“Passing through? Last time you passed through your people left half my city in shambles. It took years to recover economically.” He growled.
“The last time I was in Gungrave I was choking on your smoggy garbage air from the deck of an airship, I didn’t break nothin’.” Teena countered.
“And what are you doing hijacking our most important defense, exactly? Wait-” The Overseer double-snapped at a teen behind him, “how did you hijack our most important defenses?” The page at his back whipped open a yellowed notebook and began scribbling furiously.
“Well. It all began when I was back in school in Vinyard next to Craggy bay.” Teena started. “I was on a field trip to the-”
“PLEASE START WITH THE EVENTS THAT TRANSPIRED TODAY.”
Teena scoffed. “Alright but you should know this sort of impatience is why you’re losing your touch as a military leader of the world.” Karina wasn’t sure whether to laugh at her sister, or cry at her inevitable hanging. “So there we were, slinking through the dark like a couple of ne’erdowells on a clandestine mission through hostile territory.” Teena recounted the day’s events with excruciating detail and speaking in a conspiratorial whisper the entire time. By the time she’d started in on the elevator scene the Overseer had had quite enough.
“Enough, ENOUGH. I get the-” Mortimus rifled through a stack of fresh reports wearily and suddenly cut off. He stomped to the nearest window. “Thrice damn that cursed woman. General Smite,” he whirled on the old man, “that infection of Lilith’s has arrived. We need to shift focus, defense, fortify the men. See if we can’t use those bastards in the field as a meat-shield.”
“YOU CAN’T DO THAT!” Teena broke from her guard to peek through the window. “They could be killed, we have to wave them through! YOU GUYS!” She waved through the window. “RUN YOU GUYS!”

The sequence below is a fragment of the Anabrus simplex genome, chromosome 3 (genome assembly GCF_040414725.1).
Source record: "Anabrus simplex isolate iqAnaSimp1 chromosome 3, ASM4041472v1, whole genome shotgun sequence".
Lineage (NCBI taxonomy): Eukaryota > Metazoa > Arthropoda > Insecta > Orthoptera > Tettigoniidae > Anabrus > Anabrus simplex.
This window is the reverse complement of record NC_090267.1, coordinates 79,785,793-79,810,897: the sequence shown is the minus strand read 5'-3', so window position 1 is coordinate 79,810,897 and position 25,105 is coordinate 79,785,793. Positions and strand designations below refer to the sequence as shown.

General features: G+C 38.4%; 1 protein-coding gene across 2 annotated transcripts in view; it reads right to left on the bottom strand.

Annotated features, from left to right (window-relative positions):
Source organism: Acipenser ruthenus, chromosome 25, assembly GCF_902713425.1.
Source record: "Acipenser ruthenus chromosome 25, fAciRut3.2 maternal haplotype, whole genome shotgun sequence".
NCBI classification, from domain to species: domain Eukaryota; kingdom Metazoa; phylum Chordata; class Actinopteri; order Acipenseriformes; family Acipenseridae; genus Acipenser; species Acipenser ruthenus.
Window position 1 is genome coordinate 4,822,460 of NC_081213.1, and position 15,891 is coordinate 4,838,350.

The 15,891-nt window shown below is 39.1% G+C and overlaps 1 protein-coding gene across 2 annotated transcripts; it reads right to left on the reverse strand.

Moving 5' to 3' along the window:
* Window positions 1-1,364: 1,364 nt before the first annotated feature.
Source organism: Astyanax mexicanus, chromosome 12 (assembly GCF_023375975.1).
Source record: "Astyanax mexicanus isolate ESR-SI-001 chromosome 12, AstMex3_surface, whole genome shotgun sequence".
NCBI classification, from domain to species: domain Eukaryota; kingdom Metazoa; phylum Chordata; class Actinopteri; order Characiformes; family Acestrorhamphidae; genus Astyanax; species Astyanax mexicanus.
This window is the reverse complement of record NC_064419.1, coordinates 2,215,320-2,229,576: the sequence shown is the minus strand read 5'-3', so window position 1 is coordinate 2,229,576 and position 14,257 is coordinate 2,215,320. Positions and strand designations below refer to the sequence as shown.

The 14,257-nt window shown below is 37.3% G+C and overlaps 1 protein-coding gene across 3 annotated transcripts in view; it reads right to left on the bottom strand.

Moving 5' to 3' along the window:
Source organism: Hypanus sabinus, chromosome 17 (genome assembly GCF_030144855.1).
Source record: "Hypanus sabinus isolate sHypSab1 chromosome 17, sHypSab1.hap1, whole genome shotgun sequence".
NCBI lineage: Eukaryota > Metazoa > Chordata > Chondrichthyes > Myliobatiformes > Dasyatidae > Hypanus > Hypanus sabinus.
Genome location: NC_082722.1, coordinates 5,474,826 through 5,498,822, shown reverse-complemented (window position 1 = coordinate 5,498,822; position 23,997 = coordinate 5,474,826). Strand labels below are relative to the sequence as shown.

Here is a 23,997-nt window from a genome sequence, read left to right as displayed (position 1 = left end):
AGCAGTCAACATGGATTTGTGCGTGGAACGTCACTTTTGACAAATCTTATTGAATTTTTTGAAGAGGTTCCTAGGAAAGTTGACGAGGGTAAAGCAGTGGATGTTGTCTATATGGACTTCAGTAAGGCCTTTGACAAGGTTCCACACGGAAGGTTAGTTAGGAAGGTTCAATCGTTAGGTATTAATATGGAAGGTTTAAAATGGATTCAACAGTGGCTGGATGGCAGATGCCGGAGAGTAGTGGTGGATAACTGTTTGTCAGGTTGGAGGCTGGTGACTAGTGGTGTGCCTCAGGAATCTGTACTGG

Mortimus shoved her away. “Take them to the basement, I don’t have time for this anymore.”
“You bastard I’ll kick your-” Teena broke off as her sister intervened.
“Not now. They’ll take care of themselves,” she whispered. Better to break out of a prison cell than be shot in the streets or, whatever served as capital justice around here.
They were surrounded immediately, but that didn’t deter Teena from shooting her sister a dirty look and stomping through the open door. “Fine!” The rest of the party scrambled to catch up and get control of the situation, Karina fighting through the soldiers to walk next to her sister.
Without warning, the window to her left exploded inward, spraying shards of plate glass every which way. Before she recovered her wits Karina found herself in a hard embrace, picked up off the ground like a babe, followed by Teena’s cry of surprise.
One man went flying through another solid window on the opposite side of the corridor, smashing it out of place. The wind whistling in her ear told her she was plummeting out the window before her mind caught up with her eyes to see the same. Karina’s heart leapt into her throat as the ground rushed up to meet her.
Karina was set gently on her feet.
Teena was elevated just above eye-level, her arms wrapped around the shoulders of a sturdy blond girl, a smile plastered to them both.
“Hey guys,” Leliana said. “Long story short, we gotta go. Run!”